I want to safely write to a destination file (as root, unter common Linux'es) with "echo" (or catany other Bash built-in stuff) like this
echo "foo" > /destination/dir/filename
But the problem is that /destination/dir could be accessible for normal system users, so there is the risk of symlink conditions.
I read all the "how to" for preventing TOC-TOU stuff when using C, so NOT checking for symlink/remove it and open then (the common recommendations seems to be to open() with O_NOFOLLOW).
But all of this (access to kernel open() and it's flags) is not possible via Bash (or am I wrong?).
Then I got the idea of
- creating a tempfile with mktemp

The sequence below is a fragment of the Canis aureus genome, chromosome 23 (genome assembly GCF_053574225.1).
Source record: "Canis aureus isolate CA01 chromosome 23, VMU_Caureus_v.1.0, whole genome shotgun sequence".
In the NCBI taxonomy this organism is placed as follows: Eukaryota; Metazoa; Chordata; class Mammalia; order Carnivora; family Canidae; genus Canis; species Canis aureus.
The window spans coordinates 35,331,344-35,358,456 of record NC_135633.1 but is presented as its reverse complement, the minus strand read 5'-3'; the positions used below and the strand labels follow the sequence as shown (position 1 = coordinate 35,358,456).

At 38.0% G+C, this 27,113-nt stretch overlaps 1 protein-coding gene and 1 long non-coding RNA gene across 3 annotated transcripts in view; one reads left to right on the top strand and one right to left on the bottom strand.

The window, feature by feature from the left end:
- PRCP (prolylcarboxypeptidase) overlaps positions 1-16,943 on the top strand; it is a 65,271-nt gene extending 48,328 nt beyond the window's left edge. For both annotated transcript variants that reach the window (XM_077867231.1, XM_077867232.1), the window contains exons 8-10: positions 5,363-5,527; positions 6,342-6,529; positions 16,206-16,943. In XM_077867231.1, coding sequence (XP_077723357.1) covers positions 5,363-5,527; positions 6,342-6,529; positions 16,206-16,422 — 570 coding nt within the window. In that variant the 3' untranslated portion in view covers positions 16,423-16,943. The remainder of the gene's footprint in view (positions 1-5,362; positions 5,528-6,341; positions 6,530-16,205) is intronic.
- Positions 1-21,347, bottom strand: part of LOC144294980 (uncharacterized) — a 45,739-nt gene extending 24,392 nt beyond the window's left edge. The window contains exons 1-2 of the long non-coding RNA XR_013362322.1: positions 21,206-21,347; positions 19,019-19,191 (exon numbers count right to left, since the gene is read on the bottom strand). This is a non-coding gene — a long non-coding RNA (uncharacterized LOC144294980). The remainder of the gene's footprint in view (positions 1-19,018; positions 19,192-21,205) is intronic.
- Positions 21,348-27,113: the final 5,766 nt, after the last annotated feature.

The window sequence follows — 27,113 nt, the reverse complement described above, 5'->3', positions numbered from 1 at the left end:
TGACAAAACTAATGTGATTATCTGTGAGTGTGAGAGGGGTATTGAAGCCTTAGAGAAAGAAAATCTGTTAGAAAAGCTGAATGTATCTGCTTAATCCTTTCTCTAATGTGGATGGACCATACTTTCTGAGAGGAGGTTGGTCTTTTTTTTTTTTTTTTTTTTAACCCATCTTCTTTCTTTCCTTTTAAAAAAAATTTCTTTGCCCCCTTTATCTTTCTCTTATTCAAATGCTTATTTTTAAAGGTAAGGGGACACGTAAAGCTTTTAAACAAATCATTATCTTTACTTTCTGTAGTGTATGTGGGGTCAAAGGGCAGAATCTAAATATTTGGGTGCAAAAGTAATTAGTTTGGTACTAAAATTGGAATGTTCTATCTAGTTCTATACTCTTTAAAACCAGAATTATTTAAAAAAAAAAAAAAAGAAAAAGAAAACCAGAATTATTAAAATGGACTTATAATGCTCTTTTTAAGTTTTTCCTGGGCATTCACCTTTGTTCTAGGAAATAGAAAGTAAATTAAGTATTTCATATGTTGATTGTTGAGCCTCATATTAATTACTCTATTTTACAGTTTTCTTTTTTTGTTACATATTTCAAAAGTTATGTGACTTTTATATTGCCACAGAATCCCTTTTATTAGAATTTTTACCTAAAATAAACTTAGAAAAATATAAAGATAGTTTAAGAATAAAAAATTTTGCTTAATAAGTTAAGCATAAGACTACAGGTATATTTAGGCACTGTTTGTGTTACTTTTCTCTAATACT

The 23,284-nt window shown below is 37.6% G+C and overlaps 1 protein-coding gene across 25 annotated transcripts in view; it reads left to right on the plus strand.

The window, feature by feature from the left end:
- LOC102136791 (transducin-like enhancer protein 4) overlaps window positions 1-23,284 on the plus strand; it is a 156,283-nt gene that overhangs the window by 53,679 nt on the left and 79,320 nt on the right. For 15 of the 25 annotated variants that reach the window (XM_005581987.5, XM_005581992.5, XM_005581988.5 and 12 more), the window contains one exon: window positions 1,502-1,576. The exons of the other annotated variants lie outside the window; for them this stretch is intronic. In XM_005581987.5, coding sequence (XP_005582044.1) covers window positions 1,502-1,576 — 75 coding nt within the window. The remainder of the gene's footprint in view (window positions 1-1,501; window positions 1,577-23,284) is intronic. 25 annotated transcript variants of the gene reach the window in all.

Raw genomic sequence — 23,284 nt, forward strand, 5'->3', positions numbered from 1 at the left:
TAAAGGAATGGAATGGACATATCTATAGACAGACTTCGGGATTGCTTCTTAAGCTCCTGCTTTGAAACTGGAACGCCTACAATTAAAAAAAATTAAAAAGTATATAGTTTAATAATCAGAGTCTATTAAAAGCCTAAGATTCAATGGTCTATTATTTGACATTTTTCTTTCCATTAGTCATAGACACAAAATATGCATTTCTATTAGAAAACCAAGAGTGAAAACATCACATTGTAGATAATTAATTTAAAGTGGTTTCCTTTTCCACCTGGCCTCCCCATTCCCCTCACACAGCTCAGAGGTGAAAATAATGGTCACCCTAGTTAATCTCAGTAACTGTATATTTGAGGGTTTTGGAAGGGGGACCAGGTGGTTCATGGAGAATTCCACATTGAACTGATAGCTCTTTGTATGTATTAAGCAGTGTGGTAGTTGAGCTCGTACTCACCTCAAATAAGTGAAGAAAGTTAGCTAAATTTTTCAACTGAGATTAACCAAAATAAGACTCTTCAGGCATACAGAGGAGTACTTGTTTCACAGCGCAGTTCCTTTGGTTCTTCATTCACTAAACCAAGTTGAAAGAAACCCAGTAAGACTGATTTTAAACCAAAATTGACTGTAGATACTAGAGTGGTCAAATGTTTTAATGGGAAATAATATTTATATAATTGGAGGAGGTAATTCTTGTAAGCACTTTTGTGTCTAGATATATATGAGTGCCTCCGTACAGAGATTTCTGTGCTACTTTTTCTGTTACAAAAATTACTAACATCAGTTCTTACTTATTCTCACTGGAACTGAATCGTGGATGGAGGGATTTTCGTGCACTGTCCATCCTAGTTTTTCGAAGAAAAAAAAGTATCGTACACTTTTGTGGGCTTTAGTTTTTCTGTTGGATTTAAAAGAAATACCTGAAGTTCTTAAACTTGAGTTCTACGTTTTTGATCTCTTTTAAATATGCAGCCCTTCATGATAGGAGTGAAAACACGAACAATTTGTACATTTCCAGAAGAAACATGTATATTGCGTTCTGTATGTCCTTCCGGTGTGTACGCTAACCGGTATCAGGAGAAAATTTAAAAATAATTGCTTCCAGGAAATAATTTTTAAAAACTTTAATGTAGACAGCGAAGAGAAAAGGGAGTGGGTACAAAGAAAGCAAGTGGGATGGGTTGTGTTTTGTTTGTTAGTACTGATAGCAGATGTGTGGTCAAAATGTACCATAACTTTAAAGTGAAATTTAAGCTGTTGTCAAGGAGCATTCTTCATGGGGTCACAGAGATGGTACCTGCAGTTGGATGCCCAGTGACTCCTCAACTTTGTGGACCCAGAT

- chown+chmod the tempfile appropriately
- write the contents to write to the tempfile
- move the tempfile to the destination dir with the Bash param "-T"
So as some Bash peudo-code (without error checking at some places)
TEMPFILE=$(mktemp) chown root:root $TEMPFILE chmod 0600 $TEMPFILE echo "contents" > $TEMPFILE mv -T $TEMPFILE /destination/dir/filename
I just tested it with "/destination/dir/filename" to be a symlink to a system file, but it worked: "mv" did move the tempfile correctly to the "filename", the symlink was removed (which is was I intended), no file was overwritten.
Is there anythink I missed out with regards to security/race conditions etc.?